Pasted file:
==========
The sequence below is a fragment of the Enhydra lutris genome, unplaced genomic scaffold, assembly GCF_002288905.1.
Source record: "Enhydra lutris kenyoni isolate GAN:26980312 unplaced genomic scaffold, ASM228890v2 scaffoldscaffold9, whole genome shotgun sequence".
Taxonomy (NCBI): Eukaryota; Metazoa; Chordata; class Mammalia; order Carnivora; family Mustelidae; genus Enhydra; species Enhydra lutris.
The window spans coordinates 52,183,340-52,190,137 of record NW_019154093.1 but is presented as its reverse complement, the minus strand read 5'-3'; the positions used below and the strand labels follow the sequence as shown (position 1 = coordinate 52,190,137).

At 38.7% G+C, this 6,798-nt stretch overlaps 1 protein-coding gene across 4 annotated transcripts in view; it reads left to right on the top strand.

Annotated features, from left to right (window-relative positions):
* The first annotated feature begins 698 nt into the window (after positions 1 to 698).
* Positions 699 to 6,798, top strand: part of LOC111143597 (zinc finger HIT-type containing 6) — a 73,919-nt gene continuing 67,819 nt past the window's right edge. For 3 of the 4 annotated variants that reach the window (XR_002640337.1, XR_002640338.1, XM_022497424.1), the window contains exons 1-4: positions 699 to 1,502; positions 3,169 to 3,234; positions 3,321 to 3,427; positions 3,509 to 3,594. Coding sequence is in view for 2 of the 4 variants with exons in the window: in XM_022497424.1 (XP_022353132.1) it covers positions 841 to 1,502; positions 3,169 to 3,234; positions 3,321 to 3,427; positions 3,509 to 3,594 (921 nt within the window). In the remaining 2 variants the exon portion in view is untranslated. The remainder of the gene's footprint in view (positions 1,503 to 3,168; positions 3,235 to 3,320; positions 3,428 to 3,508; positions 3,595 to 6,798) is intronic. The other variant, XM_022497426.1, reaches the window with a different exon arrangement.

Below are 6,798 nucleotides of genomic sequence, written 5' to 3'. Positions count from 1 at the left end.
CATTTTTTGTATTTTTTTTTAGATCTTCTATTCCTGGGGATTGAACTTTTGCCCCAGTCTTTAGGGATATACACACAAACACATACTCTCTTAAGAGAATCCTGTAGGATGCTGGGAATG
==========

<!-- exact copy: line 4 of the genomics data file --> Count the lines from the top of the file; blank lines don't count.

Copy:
The window spans coordinates 52,183,340-52,190,137 of record NW_019154093.1 but is presented as its reverse complement, the minus strand read 5'-3'; the positions used below and the strand labels follow the sequence as shown (position 1 = coordinate 52,190,137).